The World Food Program Wins the Nobel Peace Prize. These Two Podcast Episodes Take You Inside the Work of the WFP

The World Food Program was awarded the 2020 Nobel Peace Prize “for its efforts to combat hunger, for its contribution to bettering conditions for peace in conflict-affected areas and for acting as a driving force in efforts to prevent the use of hunger as a weapon of war and conflict.”

The honor is well deserved. Food insecurity around the world has never been as bad as it is today. Even before the COVID-19 pandemic hit, 2020 was shaping up to be a very tough year. In January this year, I spoke with Arif Husain, the Chief Economist and Director of the Food Security Analysis and Trends Service at the World Food Programme. He explained how the toxic mix of climate change, conflict and displacement was driving up food prices around the world and leaving millions of people unable to access the food they need to survive.

Then COVID hit, and numbers that were already dire nearly doubled.

You can listen to this conversation with the Chief Economist of the WFP to get a sense of the context in which WFP was operating before the pandemic hit.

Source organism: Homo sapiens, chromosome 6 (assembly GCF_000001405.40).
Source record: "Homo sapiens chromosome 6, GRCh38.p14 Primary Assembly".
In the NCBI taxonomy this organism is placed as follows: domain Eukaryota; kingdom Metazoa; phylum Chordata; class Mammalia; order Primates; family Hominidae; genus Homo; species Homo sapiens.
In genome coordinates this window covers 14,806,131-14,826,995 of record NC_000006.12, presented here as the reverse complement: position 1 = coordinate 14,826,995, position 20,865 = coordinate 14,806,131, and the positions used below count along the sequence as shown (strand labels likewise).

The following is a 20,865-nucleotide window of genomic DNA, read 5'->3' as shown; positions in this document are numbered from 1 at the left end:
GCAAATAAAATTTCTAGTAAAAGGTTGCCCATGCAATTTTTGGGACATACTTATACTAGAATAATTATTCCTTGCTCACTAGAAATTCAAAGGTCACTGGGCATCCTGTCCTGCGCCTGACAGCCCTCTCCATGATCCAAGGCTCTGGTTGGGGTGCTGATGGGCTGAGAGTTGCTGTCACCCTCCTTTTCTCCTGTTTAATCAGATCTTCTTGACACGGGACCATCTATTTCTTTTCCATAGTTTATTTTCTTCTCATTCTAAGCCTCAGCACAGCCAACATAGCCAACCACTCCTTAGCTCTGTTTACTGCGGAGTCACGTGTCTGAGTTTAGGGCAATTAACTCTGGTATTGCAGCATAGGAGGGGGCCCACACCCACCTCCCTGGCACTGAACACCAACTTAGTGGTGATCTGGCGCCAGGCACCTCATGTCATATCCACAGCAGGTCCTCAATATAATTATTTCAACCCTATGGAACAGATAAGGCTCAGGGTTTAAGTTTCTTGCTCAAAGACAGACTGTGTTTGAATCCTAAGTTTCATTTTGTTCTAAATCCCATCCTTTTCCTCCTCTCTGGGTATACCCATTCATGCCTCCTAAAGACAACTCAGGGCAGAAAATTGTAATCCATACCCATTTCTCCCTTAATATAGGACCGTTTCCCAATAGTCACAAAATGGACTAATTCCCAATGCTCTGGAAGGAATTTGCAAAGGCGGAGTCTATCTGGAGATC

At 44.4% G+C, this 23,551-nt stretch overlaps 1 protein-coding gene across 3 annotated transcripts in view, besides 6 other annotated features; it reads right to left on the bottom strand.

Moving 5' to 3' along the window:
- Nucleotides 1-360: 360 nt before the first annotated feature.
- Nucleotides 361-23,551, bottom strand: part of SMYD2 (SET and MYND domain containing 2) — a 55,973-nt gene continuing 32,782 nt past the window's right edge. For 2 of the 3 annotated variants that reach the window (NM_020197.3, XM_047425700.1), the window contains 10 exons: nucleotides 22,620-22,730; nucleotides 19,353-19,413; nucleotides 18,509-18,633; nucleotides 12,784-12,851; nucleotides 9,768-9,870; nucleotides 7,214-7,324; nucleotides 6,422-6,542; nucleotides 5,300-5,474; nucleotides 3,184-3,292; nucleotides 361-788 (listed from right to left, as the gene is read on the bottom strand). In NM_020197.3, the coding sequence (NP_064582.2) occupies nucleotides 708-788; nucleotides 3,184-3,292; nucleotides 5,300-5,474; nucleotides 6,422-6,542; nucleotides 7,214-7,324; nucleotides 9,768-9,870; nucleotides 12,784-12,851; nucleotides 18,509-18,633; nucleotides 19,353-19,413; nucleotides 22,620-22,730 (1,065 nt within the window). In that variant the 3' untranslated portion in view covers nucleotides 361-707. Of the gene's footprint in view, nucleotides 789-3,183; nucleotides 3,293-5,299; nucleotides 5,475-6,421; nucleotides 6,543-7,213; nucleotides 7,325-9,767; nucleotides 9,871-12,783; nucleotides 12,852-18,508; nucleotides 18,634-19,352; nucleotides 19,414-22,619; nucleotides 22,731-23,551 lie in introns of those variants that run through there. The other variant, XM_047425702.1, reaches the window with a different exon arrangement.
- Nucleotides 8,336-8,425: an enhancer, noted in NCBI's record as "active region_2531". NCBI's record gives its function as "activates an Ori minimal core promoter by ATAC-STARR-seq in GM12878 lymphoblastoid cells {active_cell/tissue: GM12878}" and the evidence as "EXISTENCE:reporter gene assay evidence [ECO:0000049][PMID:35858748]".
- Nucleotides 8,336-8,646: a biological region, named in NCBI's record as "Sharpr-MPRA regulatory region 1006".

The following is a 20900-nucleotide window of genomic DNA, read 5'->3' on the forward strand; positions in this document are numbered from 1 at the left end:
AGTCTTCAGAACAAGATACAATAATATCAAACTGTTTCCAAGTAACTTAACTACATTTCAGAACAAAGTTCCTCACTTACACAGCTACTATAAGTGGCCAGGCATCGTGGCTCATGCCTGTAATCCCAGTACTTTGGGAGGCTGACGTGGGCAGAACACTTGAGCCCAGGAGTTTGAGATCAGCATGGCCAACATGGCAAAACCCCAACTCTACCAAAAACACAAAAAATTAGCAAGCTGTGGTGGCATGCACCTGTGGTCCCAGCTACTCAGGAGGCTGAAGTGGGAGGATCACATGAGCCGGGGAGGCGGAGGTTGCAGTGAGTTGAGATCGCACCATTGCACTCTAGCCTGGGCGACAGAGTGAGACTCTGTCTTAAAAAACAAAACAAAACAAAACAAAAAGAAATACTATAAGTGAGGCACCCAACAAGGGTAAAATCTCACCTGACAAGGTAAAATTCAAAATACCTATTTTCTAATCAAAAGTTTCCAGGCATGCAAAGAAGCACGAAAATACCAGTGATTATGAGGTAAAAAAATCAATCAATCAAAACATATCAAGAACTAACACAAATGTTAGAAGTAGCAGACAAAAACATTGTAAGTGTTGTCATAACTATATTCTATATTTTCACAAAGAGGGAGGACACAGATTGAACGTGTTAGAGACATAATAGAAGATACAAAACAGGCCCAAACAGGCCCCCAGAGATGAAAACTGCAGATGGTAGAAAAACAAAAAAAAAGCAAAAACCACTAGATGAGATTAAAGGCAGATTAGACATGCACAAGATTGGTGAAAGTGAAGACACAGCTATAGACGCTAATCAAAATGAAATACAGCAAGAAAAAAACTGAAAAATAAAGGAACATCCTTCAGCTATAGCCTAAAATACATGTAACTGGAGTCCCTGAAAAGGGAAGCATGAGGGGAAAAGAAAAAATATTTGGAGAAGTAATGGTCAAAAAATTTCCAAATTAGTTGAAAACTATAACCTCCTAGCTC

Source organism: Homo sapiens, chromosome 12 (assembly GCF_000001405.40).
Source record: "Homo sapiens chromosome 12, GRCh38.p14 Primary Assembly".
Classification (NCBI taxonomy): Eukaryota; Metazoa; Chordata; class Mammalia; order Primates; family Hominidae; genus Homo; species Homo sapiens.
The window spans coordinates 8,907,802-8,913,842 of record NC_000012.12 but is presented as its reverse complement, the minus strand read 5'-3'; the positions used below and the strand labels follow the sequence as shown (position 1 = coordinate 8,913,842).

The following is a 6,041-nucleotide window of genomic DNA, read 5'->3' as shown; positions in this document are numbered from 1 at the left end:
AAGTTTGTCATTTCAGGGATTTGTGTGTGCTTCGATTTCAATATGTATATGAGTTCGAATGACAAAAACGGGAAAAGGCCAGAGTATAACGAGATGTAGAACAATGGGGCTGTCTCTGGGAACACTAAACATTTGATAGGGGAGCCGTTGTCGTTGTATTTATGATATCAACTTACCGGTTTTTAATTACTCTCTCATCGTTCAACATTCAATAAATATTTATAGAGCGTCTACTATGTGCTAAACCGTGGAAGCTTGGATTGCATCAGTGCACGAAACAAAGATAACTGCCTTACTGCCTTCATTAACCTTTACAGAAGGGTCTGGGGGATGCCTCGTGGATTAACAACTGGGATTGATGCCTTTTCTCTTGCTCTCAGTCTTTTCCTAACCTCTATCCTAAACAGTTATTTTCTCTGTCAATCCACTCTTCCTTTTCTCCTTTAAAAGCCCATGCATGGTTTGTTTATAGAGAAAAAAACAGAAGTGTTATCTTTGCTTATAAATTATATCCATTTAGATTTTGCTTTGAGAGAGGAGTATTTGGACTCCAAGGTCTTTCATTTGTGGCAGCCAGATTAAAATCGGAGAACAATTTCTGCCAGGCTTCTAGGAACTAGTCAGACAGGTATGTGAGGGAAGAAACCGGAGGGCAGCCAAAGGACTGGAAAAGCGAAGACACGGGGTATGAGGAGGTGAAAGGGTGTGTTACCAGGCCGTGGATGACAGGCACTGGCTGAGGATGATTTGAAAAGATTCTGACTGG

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Conferring the Nobel Peace Prize on the World Food Program at this moment in history is an important statement of global solidarity.

Today, about a quarter of a billion people are food insecure, which is up from about 130 million people from the year prior.

Hunger and food insecurity is a global problem that requires multi-lateral cooperation to confront. The WFP is the UN agency that supports both emergency relief and also building resilience to food shocks among communities at the front lines of a climate-conflict-food security nexus. It is because of international cooperation facilitated by the World Food Program that 138 million people around the world know they can access their next meal.

Two years ago, I spoke with the head of the World Food Program David Beasley shortly after he returned from a trip to the Sahel region of Africa and North Korea. These are two of the most food insecure regions on the planet and also places that are notoriously difficult (and dangerous) to access for humanitarian officials. Our conversation gives listeners and inside view of how the work of the World Food Program supports vulnerable populations on the front lines of climate change and conflict.


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The World Food Program is now the fifth UN entity to the win the Nobel Peace Prize this century.

The decision to award the World Food Program the Nobel Peace prize is an important recognition that platforms for multi-lateral cooperation on common global challenges are essential for advancing global peace and security.